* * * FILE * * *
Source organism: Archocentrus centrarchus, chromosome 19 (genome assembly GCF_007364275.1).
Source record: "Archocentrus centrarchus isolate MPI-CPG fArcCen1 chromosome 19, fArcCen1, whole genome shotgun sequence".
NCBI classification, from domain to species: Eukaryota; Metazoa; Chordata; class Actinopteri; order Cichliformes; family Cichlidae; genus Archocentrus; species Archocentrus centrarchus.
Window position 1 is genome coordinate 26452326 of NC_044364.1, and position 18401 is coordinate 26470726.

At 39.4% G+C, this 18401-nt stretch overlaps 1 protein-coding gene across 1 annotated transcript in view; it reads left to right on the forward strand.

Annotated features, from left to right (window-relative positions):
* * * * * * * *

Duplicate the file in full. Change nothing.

Source organism: Archocentrus centrarchus, chromosome 19 (genome assembly GCF_007364275.1).
Source record: "Archocentrus centrarchus isolate MPI-CPG fArcCen1 chromosome 19, fArcCen1, whole genome shotgun sequence".
NCBI classification, from domain to species: Eukaryota; Metazoa; Chordata; class Actinopteri; order Cichliformes; family Cichlidae; genus Archocentrus; species Archocentrus centrarchus.
Window position 1 is genome coordinate 26452326 of NC_044364.1, and position 18401 is coordinate 26470726.

At 39.4% G+C, this 18401-nt stretch overlaps 1 protein-coding gene across 1 annotated transcript in view; it reads left to right on the forward strand.

Annotated features, from left to right (window-relative positions):